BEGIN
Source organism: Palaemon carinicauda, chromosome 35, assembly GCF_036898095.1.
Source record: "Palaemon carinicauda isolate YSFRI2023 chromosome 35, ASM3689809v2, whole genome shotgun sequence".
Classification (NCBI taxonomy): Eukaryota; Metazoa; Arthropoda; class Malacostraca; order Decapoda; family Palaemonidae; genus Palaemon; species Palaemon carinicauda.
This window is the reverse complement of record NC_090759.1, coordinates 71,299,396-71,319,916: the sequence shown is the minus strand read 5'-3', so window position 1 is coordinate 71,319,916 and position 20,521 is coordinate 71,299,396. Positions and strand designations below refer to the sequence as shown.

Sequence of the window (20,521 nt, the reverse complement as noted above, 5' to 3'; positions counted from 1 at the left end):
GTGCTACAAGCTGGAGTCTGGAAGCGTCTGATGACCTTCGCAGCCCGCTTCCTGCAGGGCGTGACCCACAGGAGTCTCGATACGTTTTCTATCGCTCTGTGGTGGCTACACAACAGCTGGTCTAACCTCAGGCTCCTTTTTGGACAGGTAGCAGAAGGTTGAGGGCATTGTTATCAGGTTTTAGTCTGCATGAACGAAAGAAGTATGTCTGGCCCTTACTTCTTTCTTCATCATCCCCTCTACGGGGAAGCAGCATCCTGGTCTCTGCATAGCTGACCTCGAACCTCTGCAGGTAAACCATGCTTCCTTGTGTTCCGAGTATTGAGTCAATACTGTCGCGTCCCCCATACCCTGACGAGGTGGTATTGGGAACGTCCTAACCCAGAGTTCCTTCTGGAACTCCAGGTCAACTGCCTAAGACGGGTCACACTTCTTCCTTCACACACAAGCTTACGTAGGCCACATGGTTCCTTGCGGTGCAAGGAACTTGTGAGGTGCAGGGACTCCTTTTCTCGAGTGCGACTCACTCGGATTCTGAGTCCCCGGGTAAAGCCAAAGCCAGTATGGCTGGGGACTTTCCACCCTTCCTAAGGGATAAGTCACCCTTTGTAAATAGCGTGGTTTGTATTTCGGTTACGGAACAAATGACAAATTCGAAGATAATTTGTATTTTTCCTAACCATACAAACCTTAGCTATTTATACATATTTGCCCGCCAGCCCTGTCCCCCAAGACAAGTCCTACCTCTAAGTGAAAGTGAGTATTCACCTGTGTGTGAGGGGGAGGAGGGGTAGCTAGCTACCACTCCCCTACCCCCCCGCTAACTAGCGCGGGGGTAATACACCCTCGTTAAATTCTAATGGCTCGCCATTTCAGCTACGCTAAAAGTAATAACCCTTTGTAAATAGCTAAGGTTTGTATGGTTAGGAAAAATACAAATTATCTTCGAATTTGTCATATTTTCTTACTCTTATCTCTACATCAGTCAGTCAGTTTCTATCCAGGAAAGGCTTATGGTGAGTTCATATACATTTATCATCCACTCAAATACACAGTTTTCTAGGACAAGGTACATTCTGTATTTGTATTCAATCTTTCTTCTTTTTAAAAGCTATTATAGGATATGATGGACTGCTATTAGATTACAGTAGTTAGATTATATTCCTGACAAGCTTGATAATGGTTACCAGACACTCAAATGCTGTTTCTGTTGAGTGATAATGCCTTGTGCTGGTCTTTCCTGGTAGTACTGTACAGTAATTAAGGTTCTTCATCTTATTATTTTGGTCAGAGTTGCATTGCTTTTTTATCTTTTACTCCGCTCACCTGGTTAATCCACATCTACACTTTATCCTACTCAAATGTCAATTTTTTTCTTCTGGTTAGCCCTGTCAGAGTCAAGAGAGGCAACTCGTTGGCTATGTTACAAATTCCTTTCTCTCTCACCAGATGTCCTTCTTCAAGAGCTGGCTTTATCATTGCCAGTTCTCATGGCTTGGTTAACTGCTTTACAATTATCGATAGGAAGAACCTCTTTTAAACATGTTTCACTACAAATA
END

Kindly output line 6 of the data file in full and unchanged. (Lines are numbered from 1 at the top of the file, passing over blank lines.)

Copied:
GTGCTACAAGCTGGAGTCTGGAAGCGTCTGATGACCTTCGCAGCCCGCTTCCTGCAGGGCGTGACCCACAGGAGTCTCGATACGTTTTCTATCGCTCTGTGGTGGCTACACAACAGCTGGTCTAACCTCAGGCTCCTTTTTGGACAGGTAGCAGAAGGTTGAGGGCATTGTTATCAGGTTTTAGTCTGCATGAACGAAAGAAGTATGTCTGGCCCTTACTTCTTTCTTCATCATCCCCTCTACGGGGAAGCAGCATCCTGGTCTCTGCATAGCTGACCTCGAACCTCTGCAGGTAAACCATGCTTCCTTGTGTTCCGAGTATTGAGTCAATACTGTCGCGTCCCCCATACCCTGACGAGGTGGTATTGGGAACGTCCTAACCCAGAGTTCCTTCTGGAACTCCAGGTCAACTGCCTAAGACGGGTCACACTTCTTCCTTCACACACAAGCTTACGTAGGCCACATGGTTCCTTGCGGTGCAAGGAACTTGTGAGGTGCAGGGACTCCTTTTCTCGAGTGCGACTCACTCGGATTCTGAGTCCCCGGGTAAAGCCAAAGCCAGTATGGCTGGGGACTTTCCACCCTTCCTAAGGGATAAGTCACCCTTTGTAAATAGCGTGGTTTGTATTTCGGTTACGGAACAAATGACAAATTCGAAGATAATTTGTATTTTTCCTAACCATACAAACCTTAGCTATTTATACATATTTGCCCGCCAGCCCTGTCCCCCAAGACAAGTCCTACCTCTAAGTGAAAGTGAGTATTCACCTGTGTGTGAGGGGGAGGAGGGGTAGCTAGCTACCACTCCCCTACCCCCCCGCTAACTAGCGCGGGGGTAATACACCCTCGTTAAATTCTAATGGCTCGCCATTTCAGCTACGCTAAAAGTAATAACCCTTTGTAAATAGCTAAGGTTTGTATGGTTAGGAAAAATACAAATTATCTTCGAATTTGTCATATTTTCTTACTCTTATCTCTACATCAGTCAGTCAGTTTCTATCCAGGAAAGGCTTATGGTGAGTTCATATACATTTATCATCCACTCAAATACACAGTTTTCTAGGACAAGGTACATTCTGTATTTGTATTCAATCTTTCTTCTTTTTAAAAGCTATTATAGGATATGATGGACTGCTATTAGATTACAGTAGTTAGATTATATTCCTGACAAGCTTGATAATGGTTACCAGACACTCAAATGCTGTTTCTGTTGAGTGATAATGCCTTGTGCTGGTCTTTCCTGGTAGTACTGTACAGTAATTAAGGTTCTTCATCTTATTATTTTGGTCAGAGTTGCATTGCTTTTTTATCTTTTACTCCGCTCACCTGGTTAATCCACATCTACACTTTATCCTACTCAAATGTCAATTTTTTTCTTCTGGTTAGCCCTGTCAGAGTCAAGAGAGGCAACTCGTTGGCTATGTTACAAATTCCTTTCTCTCTCACCAGATGTCCTTCTTCAAGAGCTGGCTTTATCATTGCCAGTTCTCATGGCTTGGTTAACTGCTTTACAATTATCGATAGGAAGAACCTCTTTTAAACATGTTTCACTACAAATA